It might be good to get confidence intervals (CI). We can get rough estimates from the US.

swindler <- square(To diagnose(Uds(Subway)))# Table of estimates with 95% CI(eyelash <- shortcut(Es = arrangement(Subway), LL = arrangement(Subway) - 1,96 * swindler UL = arrangement(Subway) + 1,96 * swindler))
## Est ll ## (Intercept) -2.05269 -3.09435 -1.011025 ## IL6 -0.05677 -0.07935 -034196 ## CRP -0.02148 -0.04151 -0.00145 # # CANTERSTAGEII -0.41393 -0.81082 ## Duration of Stay1 -25.10 . ## Experience 0.12009 0.06628 0.173895

If we wanted odds ratios instead of coefficients on the logit scale, we could exponentiate the estimates and AIs.

one acre(eyelash)
## Est LL UL## (Intercept) 0.12839 0.04530 0.3638## IL6 0.94481 0.92372 0.9664## CRP 0.97875 0.95934 0.9985## CancerStageII 0.66104 0.56982 0.7669## CancerStageIII 0.36661 0.30237 0.4445## CancerStageIV 0.09661 0.07088 0.1317## LengthofStay 0.88587 0.82936 0.9462# # Erfahrung 1.12760 1.06853 1.1899

multilevel startup

Completing the GLMM is difficult. Except in cases where there are many observations at each level (especially the highest), the assumption that (frac{estimate}{SE}) is normal may not be accurate. bootstrap Each of these methods can be complex to implement. Let's focus on a small startup example.

Bootstrapping is a resampling method. It's by no means perfect, but it's conceptually simple and easy to implement in code. One downside is that it is computationally intensive. For large datasets or complex models, where each model takes a few minutes to run, estimating thousands of bootstrap samples can easily take hours or days. In the example on this page we used a very small number of samples, but in practice I would use many more. Perhaps 1,000 is a reasonable starting point.

For one-level models, we can implement simple random sampling with initialization substitution. For multi-level data, we want to resample in the same way as the data generation engine. We'll start resampling from the highest level and then move down one level at a time. In our case, we collected samples first from physicians and then samples from patients of each sampled physician. To do this, we first need to write a function that resamples at each level.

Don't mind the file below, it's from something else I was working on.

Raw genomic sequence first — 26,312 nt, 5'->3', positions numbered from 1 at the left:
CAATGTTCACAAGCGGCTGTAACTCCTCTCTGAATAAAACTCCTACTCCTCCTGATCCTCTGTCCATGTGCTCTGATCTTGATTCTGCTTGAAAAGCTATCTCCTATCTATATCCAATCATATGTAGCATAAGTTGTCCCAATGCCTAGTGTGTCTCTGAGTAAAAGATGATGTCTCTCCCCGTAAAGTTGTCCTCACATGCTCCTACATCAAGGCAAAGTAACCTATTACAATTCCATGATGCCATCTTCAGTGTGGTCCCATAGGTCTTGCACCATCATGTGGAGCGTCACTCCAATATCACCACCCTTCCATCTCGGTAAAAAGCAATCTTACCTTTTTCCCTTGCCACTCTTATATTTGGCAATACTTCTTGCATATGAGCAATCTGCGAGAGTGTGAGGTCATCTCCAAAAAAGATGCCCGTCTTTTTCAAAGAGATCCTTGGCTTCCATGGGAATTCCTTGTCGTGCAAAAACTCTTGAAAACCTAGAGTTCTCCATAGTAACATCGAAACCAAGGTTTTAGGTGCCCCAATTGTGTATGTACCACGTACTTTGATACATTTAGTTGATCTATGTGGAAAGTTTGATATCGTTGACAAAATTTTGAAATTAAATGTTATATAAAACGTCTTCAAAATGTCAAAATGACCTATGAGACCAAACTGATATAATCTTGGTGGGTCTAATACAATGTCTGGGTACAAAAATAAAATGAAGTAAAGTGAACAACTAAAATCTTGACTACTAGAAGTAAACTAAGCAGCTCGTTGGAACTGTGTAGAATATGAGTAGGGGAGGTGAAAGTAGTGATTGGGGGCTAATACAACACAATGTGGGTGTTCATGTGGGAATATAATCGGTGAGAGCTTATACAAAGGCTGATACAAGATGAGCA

The Vanderbilt Department of Biostatistics has a good page describing the idea:Non-parametric bootstrap applied with hierarchical and correlated data

sampler <- occupation(What, Clustervar, substitute = SAFE, repetitions = 1) { acid <- not married(dat[, Clustervariable[1]]) not <- Longo(kid) recurrence <- Show(Cid, Talla = ncida * Representative, substitute = SAFE) e (substitute) { launch <- lapear(seq_long(recurrence), occupation(EU) { shortcut(novo ID = of, Tab-ID = Show(what(dat[, cluster variable] == relapse[s]), Talla = Longo(what(dat[, cluster variable] == recidi[i])), substitute = SAFE)) }) } Most { launch <- lapear(seq_long(recurrence), occupation(EU) { shortcut(novo ID = of, Tab-ID = what(dat[, cluster variable] == recidi[i])) }) } What <- as.data.frame(turn on(bind, undo)) Whatp.sreplicate <- Factor(cut(Whatp.snovo ID, breaks = C(1, ncid * 1:repetitions), include.minor = SAFE, hang tags = INCORRECT)) Whatp.snovo ID <- Factor(Whatp.snew ID card) give back(What)}

Now let's resample our data and do 100 iterations. Again, it would probably take thousands in practice. We plant the seeds so that our results are reproducible. It's also likely that you'll end up sampling more replicates than you want, as many samples may not converge and you won't get estimates from them.

define.seed(20)temperature <- sampler(HDP, "THAT", repetitions = 100)big data <- shortcut(tmp, hdp[tmpp.sTab-ID, ])

We then fit the model to the newly sampled data. We first save our original model estimates, which we will use as seeds for the bootstrap models. Next, we create a local cluster with 4 nodes (the number of processors on our computer is defined as the number of processors you have on yours). Then we export the data and load thelme4package in the cluster. Finally, we write a function that fits the model and returns the estimates. the call toforget()is wrappedtreatsince not all models can converge on the resampled data. This will catch the error and return it instead of stopping processing.

(Video) 2 Mixed effects logistic regression

F <- arrangement(Subway)r <- do not go(Subway, "Aunt")Kl <- Hacercluster(4)clusterExportar(kl, C("Big Data", "F", "r"))clusterEvalQ(kl, demand(lme4))
## [[1]]## [1] TRUE## ## [[2]]## [1] TRUE## ## [[3]]## [1] TRUE## ## [[4 ]]## [1] TRUE
my boot <- occupation(EU) { Object <- treat(forget(Remission ~ IL6 + PCR + cancer stage + length of stay + experience + (1 | new identity card), Data = big data, subset = replicate == EU, family = binomial, nAGQ = 1, start = List(arrangement = f, aunt = r)), silently = SAFE) e (Class(Object) == "Try-Error") give back(Object) C(arrangement(Object), do not go(Object, "Aunt"))}